One way systematized onboarding helps us optimize trust is by allowing us to focus our employees’ attention in the right place.
As a young company, everyone wore multiple hats. It works with a few clients, but not anymore. The truth about our service, which I’ll elaborate on below, is that there are different levels of skill required for closing, setting up, and maintaining an account – it’s best for clients to get the person most qualified to do each task, and it’s most economical for us put senior talent on the hard stuff and junior talent on the easier stuff.
Handover – Our roles explained
Because progressive points of contact with the customer require various levels of technical and sales skills, we needed to create role distinctions to allow us to hire the right person to handle each step. After Triage questions are answered, Sales conducts a Scoping call, and as mentioned above, our sales team must possess an accounting skillset. Currently the person in charge of onboarding is a Bookkeeping Manager (BM), our most senior role, and they allocate work to a Team Leader (TL), who owns the first 30 days. The reason why BM’s and TL’s take charge of onboarding is because we want to ensure that initial setup is done by our most senior people. Only after 30 days do we begin to allocate any book-keeping to our most junior bookkeepers.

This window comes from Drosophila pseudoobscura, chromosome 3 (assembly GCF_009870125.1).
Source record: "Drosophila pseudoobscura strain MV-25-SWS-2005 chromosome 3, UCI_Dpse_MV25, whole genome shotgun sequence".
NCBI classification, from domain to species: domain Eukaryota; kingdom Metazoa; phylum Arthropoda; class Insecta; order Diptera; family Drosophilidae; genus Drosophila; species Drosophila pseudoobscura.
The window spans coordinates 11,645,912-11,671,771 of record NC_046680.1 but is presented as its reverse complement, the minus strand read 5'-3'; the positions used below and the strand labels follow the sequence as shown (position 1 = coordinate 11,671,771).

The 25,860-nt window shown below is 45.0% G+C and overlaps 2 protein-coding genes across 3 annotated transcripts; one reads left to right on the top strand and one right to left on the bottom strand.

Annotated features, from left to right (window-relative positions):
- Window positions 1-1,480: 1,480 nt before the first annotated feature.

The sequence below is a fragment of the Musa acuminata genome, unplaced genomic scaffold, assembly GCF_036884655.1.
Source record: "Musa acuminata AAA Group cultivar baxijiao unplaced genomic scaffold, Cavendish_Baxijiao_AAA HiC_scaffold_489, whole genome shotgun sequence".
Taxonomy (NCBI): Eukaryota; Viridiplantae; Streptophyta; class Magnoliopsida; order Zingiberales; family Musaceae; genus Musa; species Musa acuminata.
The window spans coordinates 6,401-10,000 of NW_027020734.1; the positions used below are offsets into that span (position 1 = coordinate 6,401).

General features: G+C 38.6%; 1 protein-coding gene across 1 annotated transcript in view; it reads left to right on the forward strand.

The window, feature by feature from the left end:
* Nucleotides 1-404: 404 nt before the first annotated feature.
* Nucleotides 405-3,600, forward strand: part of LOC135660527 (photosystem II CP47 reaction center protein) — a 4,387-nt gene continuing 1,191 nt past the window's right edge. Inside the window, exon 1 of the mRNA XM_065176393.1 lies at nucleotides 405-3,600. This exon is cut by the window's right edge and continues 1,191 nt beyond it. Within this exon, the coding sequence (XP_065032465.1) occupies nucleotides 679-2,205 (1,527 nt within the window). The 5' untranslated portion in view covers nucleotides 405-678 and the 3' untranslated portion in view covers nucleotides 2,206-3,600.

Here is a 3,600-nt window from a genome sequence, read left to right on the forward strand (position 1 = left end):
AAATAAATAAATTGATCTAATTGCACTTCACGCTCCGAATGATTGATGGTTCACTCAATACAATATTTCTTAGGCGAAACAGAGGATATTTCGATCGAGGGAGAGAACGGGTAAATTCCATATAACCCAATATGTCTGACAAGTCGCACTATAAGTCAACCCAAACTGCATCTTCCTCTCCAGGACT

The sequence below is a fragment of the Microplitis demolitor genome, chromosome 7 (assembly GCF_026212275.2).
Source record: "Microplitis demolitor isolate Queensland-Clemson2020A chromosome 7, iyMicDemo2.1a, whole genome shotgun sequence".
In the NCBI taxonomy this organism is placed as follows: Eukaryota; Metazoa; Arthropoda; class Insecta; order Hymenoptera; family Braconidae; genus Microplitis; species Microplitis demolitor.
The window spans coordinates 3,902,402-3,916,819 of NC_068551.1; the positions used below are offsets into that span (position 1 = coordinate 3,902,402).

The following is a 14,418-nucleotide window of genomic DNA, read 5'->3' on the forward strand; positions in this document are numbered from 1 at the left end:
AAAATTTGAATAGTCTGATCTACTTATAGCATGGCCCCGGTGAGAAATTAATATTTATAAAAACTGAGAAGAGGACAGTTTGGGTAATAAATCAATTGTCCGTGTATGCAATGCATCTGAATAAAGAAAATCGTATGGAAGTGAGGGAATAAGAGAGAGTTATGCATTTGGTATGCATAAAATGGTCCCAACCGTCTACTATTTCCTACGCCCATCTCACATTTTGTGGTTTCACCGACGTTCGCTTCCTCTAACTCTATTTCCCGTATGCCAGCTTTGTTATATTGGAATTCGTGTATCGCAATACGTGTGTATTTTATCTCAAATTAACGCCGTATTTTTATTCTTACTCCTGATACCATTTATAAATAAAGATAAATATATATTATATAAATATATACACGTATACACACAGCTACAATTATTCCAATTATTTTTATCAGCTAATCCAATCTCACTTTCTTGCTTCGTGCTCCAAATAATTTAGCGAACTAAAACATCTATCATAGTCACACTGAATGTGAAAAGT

- Leads are handed to the sales team (Ben for now) once a scoping call is booked
- The sales team hands over to the onboarding team once a customer signs up
- The onboarding team allocates the new client to a Team Leader, but is still responsible for monitoring the on-boarding.
- The last step for the onboarding team is to mark ‘onboarding’ as complete and then write a brief review of how the process went and any areas of improvement
- From here the client is moved to ‘ongoing’ bookkeeping’ status and recurring tasks will continue in Trello
This process may look complicated but it’s actually has simplified things for us. Where we used to use a lot of energy deciding what to do next and double checking our work, now we just follow the workflow. The likelihood of us making a mistake and eroding trust with any customer is dramatically lower if we stick to the process.
What we’ve learnt in crafting and refining our onboarding process
Setting expectations removes residual stress for the customer
It is also important to set expectations about what is happening next. We do this as part of the scoping call and then follow-up directly after the scoping call with an email.
Setting expectations includes
- describing the next steps following the call and expected timeframes
- Explaining that we’ll also follow-up with an email after the call explaining the next steps
- Letting them know that once we’ve allocated their bookkeeper we’ll send an email introducing them